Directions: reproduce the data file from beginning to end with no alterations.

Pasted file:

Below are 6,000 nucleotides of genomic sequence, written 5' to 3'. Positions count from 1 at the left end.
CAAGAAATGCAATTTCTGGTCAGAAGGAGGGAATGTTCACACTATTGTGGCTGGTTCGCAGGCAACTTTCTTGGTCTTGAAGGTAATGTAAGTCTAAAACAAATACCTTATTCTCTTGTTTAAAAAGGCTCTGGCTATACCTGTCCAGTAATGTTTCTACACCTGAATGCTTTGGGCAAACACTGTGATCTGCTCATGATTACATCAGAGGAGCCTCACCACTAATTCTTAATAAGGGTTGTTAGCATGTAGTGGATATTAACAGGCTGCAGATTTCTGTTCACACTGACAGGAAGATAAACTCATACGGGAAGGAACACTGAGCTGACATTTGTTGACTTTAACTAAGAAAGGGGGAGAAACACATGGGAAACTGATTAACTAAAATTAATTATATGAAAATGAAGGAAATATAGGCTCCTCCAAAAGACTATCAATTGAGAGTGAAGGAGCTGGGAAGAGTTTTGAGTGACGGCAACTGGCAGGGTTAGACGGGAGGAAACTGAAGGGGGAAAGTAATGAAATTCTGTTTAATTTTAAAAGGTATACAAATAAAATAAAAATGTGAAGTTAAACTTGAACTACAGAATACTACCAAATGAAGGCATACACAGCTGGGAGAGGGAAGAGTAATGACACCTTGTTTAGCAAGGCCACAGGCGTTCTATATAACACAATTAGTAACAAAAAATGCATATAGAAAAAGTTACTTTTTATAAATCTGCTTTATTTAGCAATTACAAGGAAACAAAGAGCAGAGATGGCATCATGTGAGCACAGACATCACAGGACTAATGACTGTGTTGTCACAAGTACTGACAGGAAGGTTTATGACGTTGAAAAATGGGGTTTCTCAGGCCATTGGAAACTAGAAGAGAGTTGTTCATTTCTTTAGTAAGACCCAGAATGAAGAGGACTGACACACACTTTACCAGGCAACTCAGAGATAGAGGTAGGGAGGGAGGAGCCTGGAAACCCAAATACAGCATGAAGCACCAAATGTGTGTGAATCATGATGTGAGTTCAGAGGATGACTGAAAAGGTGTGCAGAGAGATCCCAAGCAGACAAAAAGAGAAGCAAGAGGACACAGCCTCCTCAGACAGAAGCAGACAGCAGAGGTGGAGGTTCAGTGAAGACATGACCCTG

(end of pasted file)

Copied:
Below are 6,000 nucleotides of genomic sequence, written 5' to 3'. Positions count from 1 at the left end.
CAAGAAATGCAATTTCTGGTCAGAAGGAGGGAATGTTCACACTATTGTGGCTGGTTCGCAGGCAACTTTCTTGGTCTTGAAGGTAATGTAAGTCTAAAACAAATACCTTATTCTCTTGTTTAAAAAGGCTCTGGCTATACCTGTCCAGTAATGTTTCTACACCTGAATGCTTTGGGCAAACACTGTGATCTGCTCATGATTACATCAGAGGAGCCTCACCACTAATTCTTAATAAGGGTTGTTAGCATGTAGTGGATATTAACAGGCTGCAGATTTCTGTTCACACTGACAGGAAGATAAACTCATACGGGAAGGAACACTGAGCTGACATTTGTTGACTTTAACTAAGAAAGGGGGAGAAACACATGGGAAACTGATTAACTAAAATTAATTATATGAAAATGAAGGAAATATAGGCTCCTCCAAAAGACTATCAATTGAGAGTGAAGGAGCTGGGAAGAGTTTTGAGTGACGGCAACTGGCAGGGTTAGACGGGAGGAAACTGAAGGGGGAAAGTAATGAAATTCTGTTTAATTTTAAAAGGTATACAAATAAAATAAAAATGTGAAGTTAAACTTGAACTACAGAATACTACCAAATGAAGGCATACACAGCTGGGAGAGGGAAGAGTAATGACACCTTGTTTAGCAAGGCCACAGGCGTTCTATATAACACAATTAGTAACAAAAAATGCATATAGAAAAAGTTACTTTTTATAAATCTGCTTTATTTAGCAATTACAAGGAAACAAAGAGCAGAGATGGCATCATGTGAGCACAGACATCACAGGACTAATGACTGTGTTGTCACAAGTACTGACAGGAAGGTTTATGACGTTGAAAAATGGGGTTTCTCAGGCCATTGGAAACTAGAAGAGAGTTGTTCATTTCTTTAGTAAGACCCAGAATGAAGAGGACTGACACACACTTTACCAGGCAACTCAGAGATAGAGGTAGGGAGGGAGGAGCCTGGAAACCCAAATACAGCATGAAGCACCAAATGTGTGTGAATCATGATGTGAGTTCAGAGGATGACTGAAAAGGTGTGCAGAGAGATCCCAAGCAGACAAAAAGAGAAGCAAGAGGACACAGCCTCCTCAGACAGAAGCAGACAGCAGAGGTGGAGGTTCAGTGAAGACATGACCCTG